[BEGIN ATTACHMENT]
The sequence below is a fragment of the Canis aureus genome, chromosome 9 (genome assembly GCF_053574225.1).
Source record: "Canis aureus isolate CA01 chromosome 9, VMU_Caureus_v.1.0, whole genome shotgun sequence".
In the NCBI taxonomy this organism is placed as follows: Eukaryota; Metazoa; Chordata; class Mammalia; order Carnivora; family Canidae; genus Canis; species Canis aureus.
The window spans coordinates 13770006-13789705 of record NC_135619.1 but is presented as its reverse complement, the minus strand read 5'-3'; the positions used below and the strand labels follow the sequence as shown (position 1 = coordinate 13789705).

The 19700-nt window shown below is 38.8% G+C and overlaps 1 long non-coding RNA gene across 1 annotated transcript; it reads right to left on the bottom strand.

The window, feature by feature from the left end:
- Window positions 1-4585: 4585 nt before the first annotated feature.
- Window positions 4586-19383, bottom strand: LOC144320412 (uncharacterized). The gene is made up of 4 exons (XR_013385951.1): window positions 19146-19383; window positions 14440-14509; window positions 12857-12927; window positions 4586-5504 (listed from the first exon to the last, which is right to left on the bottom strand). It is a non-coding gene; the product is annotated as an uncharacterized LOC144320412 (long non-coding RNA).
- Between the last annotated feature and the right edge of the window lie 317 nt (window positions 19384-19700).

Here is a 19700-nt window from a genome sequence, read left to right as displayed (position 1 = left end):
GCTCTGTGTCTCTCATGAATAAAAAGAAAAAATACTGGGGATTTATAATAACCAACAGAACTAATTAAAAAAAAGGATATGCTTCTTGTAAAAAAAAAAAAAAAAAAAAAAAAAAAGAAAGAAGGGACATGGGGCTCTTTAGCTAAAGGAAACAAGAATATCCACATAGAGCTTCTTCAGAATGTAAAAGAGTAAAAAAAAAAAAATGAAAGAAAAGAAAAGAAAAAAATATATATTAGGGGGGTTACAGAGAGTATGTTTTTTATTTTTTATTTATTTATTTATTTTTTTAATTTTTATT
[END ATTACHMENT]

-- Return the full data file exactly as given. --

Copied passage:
The sequence below is a fragment of the Canis aureus genome, chromosome 9 (genome assembly GCF_053574225.1).
Source record: "Canis aureus isolate CA01 chromosome 9, VMU_Caureus_v.1.0, whole genome shotgun sequence".
In the NCBI taxonomy this organism is placed as follows: Eukaryota; Metazoa; Chordata; class Mammalia; order Carnivora; family Canidae; genus Canis; species Canis aureus.
The window spans coordinates 13770006-13789705 of record NC_135619.1 but is presented as its reverse complement, the minus strand read 5'-3'; the positions used below and the strand labels follow the sequence as shown (position 1 = coordinate 13789705).

The 19700-nt window shown below is 38.8% G+C and overlaps 1 long non-coding RNA gene across 1 annotated transcript; it reads right to left on the bottom strand.

The window, feature by feature from the left end:
- Window positions 1-4585: 4585 nt before the first annotated feature.
- Window positions 4586-19383, bottom strand: LOC144320412 (uncharacterized). The gene is made up of 4 exons (XR_013385951.1): window positions 19146-19383; window positions 14440-14509; window positions 12857-12927; window positions 4586-5504 (listed from the first exon to the last, which is right to left on the bottom strand). It is a non-coding gene; the product is annotated as an uncharacterized LOC144320412 (long non-coding RNA).
- Between the last annotated feature and the right edge of the window lie 317 nt (window positions 19384-19700).

Here is a 19700-nt window from a genome sequence, read left to right as displayed (position 1 = left end):
GCTCTGTGTCTCTCATGAATAAAAAGAAAAAATACTGGGGATTTATAATAACCAACAGAACTAATTAAAAAAAAGGATATGCTTCTTGTAAAAAAAAAAAAAAAAAAAAAAAAAAAGAAAGAAGGGACATGGGGCTCTTTAGCTAAAGGAAACAAGAATATCCACATAGAGCTTCTTCAGAATGTAAAAGAGTAAAAAAAAAAAAATGAAAGAAAAGAAAAGAAAAAAATATATATTAGGGGGGTTACAGAGAGTATGTTTTTTATTTTTTATTTATTTATTTATTTTTTTAATTTTTATT